For the majority of their day-to-day operations handling PHI, covered entities will leverage the safeguards listed in the HIPAA Privacy and Security Rules to protect the PHI from data breaches. When implemented hand-in-hand, the Privacy and Security Rule requirements will help you mitigate the security risks associated with data breaches.
Compliance with HIPAA will also help optimize HIPAA disaster recovery and minimize any security risks to the physical or electronic PHI you handle.
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What are the HIPAA Disaster Recovery Requirements?
When it comes to mitigating security risks and surviving a disaster that may affect sensitive PHI or disrupt business operations, advance planning is critical. Most disasters are abrupt and often find organizations ill-prepared to handle them, resulting in a higher risk of business disruption.
A disaster can be defined as any circumstance or event that occurs outside your control, with the potential of inflicting significant damage to your IT infrastructure and compromising sensitive data. For organizations within and adjacent to healthcare, a disaster can be:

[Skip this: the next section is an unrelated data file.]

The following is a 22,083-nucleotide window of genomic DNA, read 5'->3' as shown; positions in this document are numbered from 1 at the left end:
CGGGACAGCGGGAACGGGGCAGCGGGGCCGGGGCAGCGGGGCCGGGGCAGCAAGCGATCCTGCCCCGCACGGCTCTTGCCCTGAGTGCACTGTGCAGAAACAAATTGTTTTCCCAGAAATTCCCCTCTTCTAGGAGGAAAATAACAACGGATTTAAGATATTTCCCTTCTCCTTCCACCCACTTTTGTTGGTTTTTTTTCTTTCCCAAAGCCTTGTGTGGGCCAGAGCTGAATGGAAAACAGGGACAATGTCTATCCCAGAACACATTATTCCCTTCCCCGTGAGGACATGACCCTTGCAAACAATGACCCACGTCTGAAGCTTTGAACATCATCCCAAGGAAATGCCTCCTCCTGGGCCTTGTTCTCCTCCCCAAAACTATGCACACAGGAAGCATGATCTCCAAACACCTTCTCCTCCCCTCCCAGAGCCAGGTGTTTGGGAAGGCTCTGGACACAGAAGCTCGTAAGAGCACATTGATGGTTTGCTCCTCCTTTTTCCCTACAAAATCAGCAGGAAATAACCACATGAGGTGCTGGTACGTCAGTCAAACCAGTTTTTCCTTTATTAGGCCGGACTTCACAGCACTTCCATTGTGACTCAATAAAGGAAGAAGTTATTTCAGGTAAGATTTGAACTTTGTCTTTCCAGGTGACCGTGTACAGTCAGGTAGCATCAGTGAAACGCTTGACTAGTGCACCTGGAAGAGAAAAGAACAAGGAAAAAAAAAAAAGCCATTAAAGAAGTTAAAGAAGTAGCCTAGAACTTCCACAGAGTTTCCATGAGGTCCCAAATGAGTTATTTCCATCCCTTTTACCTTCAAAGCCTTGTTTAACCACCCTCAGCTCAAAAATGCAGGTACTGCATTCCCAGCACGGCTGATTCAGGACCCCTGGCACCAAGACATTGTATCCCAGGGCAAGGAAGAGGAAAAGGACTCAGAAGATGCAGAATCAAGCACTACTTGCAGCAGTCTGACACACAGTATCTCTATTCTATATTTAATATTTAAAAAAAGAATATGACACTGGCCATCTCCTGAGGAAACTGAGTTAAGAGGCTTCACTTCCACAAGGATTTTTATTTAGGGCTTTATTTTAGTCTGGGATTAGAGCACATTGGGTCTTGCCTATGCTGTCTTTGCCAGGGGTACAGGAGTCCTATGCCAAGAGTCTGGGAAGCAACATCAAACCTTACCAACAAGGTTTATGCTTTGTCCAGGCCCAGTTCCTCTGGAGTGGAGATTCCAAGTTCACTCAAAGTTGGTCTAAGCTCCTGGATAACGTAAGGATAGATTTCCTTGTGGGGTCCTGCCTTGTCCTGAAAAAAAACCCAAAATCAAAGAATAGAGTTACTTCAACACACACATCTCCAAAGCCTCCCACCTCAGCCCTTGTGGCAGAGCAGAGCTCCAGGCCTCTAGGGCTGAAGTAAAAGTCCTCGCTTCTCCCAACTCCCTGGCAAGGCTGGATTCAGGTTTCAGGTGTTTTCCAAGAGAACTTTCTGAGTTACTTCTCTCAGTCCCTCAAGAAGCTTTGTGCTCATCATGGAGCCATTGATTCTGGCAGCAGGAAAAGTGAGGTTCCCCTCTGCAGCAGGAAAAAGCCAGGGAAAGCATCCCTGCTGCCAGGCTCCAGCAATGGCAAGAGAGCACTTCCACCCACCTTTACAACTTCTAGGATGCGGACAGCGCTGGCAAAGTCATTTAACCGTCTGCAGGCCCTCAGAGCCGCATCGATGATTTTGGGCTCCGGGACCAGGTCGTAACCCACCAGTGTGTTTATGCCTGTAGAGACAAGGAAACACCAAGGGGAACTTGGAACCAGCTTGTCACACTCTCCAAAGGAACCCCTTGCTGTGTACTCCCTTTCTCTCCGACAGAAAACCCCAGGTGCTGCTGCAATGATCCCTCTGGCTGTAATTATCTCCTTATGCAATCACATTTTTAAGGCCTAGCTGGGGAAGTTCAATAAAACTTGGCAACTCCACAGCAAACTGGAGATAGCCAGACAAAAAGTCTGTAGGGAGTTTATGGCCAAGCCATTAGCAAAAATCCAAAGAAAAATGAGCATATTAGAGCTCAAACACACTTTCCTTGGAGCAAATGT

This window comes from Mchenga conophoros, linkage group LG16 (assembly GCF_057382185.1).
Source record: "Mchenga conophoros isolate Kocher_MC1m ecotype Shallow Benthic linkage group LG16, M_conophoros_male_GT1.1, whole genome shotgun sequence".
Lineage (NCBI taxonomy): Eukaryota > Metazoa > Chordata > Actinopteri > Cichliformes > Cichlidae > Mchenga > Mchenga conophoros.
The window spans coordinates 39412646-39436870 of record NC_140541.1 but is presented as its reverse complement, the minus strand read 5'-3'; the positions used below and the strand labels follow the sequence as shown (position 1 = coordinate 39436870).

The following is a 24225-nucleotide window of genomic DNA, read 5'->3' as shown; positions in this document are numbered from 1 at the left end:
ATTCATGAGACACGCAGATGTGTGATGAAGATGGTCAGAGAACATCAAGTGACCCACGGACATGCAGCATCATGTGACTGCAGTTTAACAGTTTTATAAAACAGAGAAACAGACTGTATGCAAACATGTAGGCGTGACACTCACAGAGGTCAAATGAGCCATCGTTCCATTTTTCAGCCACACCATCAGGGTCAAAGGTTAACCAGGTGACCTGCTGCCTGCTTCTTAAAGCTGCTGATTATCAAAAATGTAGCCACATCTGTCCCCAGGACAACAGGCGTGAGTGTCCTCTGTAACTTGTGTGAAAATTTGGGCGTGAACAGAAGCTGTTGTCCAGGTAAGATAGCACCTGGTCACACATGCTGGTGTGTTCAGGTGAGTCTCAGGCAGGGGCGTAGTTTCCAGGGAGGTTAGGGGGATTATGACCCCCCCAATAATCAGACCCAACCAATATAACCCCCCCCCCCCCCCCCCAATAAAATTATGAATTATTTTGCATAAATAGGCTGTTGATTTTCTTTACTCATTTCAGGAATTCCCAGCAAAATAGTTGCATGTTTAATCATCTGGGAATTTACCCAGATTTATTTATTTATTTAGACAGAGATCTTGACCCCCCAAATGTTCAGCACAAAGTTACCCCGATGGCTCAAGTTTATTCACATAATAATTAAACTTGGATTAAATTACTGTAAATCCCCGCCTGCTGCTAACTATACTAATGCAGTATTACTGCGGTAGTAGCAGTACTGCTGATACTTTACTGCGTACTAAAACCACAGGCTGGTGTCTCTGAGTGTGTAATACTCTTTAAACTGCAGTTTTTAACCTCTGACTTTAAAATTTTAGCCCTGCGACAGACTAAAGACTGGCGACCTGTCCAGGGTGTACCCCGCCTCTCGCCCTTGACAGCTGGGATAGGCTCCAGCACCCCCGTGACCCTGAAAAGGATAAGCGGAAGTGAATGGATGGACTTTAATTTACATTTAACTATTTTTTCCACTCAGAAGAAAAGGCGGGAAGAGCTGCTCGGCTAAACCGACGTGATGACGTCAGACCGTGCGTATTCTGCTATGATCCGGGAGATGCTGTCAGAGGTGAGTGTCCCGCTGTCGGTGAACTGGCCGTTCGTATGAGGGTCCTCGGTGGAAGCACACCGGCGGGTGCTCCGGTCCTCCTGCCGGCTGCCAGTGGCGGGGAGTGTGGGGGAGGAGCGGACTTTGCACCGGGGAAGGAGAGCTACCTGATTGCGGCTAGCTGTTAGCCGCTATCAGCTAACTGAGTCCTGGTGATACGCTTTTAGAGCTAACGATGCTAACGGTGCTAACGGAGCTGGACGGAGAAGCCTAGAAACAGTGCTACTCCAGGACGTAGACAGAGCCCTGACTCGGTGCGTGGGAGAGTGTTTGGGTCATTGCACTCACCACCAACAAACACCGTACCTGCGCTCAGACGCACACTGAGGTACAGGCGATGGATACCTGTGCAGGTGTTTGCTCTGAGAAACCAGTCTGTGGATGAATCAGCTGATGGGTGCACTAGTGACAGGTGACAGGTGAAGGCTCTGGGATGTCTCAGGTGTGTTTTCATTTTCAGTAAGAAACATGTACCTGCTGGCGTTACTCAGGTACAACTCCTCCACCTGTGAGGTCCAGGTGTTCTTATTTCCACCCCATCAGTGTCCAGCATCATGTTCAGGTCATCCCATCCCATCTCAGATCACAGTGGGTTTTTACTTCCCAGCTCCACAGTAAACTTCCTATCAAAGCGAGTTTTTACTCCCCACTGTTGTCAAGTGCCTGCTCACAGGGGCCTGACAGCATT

- Cyber attacks which lock users out of computer systems or networks
- Extreme weather (e.g., hurricanes) that results in prolonged power outages
- System downtime resulting in reduced or non-existent IT availability
Compliance with the HIPAA disaster recovery requirements will help you achieve a robust and effective disaster recovery plan for HIPAA and minimize disruptions to business operations.
HIPAA Contingency Planning
The requirements for creating and implementing a HIPAA disaster recovery plan are listed under those for HIPAA contingency planning. A HIPAA contingency plan helps keep operations online and increases the availability of PHI during emergency situations.
Beyond safeguarding the accessibility and sensitivity of PHI during disaster scenarios, a contingency plan helps minimize any disruptions to business operations.
A HIPAA contingency plan typically includes five implementation specifications:
- A data backup plan to ensure that PHI can be retrieved without compromising its integrity
- A disaster recovery plan to restore lost data to its original state
- An emergency mode operation plan to maintain business continuity during emergencies
- Testing and revision procedures to pressure test disaster recovery and broader contingency plans
- Application and data criticality analysis to identify the most critical assets to keep in operation during emergencies
Implementation of a HIPAA disaster recovery plan is not an independent process; it happens in tandem with the remaining four specifications to achieve a fully functional contingency plan.
Inventory of HIPAA-Critical Assets